Consider that if we only have backtrack points (no trees) all tests could potentially be tried. Our approach is a hybrid one - we don't rely only on decisions trees and we don't rely only on backtracking.

When we get to integrating pattern matching on interfaces, protocols ambiguities of course become possibly. But even this can probably be handled reasonably with something like "prefers".

Comment by Chris Gray [ 12/Jan/12 3:07 PM ]

Consider the following pair of decision trees:



Where the numbers are the order in which the terminals appear, and they have stars beside them if they match. The correct terminal for core.match to return in this case is the second one. Currently, the code would return the third terminal. Suppose, however, that backtracking was added so that the tree rooted at b was checked for matches as well. This is certainly possible, though a lot of information would need to be kept about the match already found (which is what I meant about things not working with the current backtracking system). Also, you must ensure that the testing stops when you hit the second terminal, for two reasons – first, not doing so would imply that all terminals are checked, and second, the test to distinguish 4 from 5 could throw an exception. For similar reasons, the return value of the third terminal can't be computed – it could be a very long computation, or it could throw an exception.

Comment by David Nolen [ 12/Jan/12 3:28 PM ]

If the correct terminal is the second one, we will return the second one. No information needs to be kept around. I suggest you take a closer look at the code at this point.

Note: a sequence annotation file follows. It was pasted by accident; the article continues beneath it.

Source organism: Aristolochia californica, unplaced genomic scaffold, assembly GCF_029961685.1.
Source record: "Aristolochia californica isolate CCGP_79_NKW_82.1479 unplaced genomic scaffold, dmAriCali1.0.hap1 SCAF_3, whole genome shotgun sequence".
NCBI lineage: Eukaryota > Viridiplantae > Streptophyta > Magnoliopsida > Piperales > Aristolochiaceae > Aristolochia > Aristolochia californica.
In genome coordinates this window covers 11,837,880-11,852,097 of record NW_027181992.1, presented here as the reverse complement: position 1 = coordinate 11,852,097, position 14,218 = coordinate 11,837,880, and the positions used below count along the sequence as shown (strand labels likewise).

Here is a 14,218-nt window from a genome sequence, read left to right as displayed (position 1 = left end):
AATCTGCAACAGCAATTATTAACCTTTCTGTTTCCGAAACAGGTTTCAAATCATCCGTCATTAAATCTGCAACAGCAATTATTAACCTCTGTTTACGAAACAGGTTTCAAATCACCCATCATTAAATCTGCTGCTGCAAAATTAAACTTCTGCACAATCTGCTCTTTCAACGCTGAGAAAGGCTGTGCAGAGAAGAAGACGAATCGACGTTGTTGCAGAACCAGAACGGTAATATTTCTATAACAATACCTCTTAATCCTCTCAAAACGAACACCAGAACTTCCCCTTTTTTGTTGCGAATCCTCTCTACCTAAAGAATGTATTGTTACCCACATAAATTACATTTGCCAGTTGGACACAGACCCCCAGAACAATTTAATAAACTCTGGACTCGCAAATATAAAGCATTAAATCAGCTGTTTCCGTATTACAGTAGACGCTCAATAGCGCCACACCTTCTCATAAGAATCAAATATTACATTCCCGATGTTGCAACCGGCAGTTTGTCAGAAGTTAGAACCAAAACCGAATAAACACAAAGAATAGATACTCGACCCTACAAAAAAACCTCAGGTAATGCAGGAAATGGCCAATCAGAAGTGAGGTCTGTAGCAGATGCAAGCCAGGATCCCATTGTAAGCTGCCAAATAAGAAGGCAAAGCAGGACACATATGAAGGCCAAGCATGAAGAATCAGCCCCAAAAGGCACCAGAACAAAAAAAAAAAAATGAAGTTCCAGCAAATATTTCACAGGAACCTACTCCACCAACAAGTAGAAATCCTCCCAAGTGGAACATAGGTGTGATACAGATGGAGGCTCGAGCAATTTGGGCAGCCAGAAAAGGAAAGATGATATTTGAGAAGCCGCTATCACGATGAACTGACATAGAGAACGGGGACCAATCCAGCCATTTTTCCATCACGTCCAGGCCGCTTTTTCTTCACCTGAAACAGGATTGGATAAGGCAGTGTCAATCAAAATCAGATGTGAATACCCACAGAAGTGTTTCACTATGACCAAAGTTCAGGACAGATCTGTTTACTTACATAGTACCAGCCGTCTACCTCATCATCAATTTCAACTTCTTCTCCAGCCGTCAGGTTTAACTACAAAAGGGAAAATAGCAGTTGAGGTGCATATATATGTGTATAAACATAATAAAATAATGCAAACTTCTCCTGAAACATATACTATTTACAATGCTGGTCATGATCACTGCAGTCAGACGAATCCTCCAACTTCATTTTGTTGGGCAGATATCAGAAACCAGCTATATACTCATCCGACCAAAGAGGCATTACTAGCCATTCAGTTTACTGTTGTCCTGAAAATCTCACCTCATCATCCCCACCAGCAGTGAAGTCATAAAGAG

Comment by Chris Gray [ 12/Jan/12 6:58 PM ]

Aah, you're right. (I think.) Might it be more accurate to say that the situation I proposed can't happen? That is, no two trees are created where there are lower-numbered terminals in the second tree than in the first tree?

Is the plan to add backtrack points for everything where equality can't be determined at compile time?

Comment by Chris Gray [ 12/Jan/12 11:27 PM ]

These patches implement the proper backtracking for tests that are not mutually exclusive.

Comment by David Nolen [ 13/Jan/12 9:15 AM ]

Wow, this is great. I've skimmed over the patches and they look pretty good. I will go over them more closely as soon as I can - there are a couple changes we should probably make. Thanks!

Comment by Chris Gray [ 13/Jan/12 11:08 AM ]

No problem. My apologies for the persistent misunderstanding.

Comment by David Nolen [ 14/Feb/12 4:39 PM ]

Sorry for the epic delay. Here are my notes on that patches:

1. Let's rename mutually-exclusive-inequality? to comparable?
2. I want GuardPatterns to comparable, I'm not going to support arbitrary fns - not worth it IMO.
As a compromise I'd be willing to rename :when patterns -> PredicatePatterns and GuardPatterns
can be allowed via :guard.
3. No need to declare OrPatterns as comparable - they aren't real patterns
4. No need to exclude VectorPatterns - the way that pattern matching works makes this unnecessary

If you make these changes I promise to apply these in a timely manner

Comment by Chris Gray [ 15/Feb/12 12:50 PM ]

Okay, patch uploaded. There is a fairly significant portion of it that is just cut and paste, which I'm not so happy about, but I don't think there's a way to do type inheritance, so I did the easier thing.

Comment by David Nolen [ 25/Feb/12 6:49 PM ]

Fixed, https://github.com/clojure/core.match/commit/ac92c6df3f70f56fbe12f9d3f46585e66102c50b

addressed MATCH-50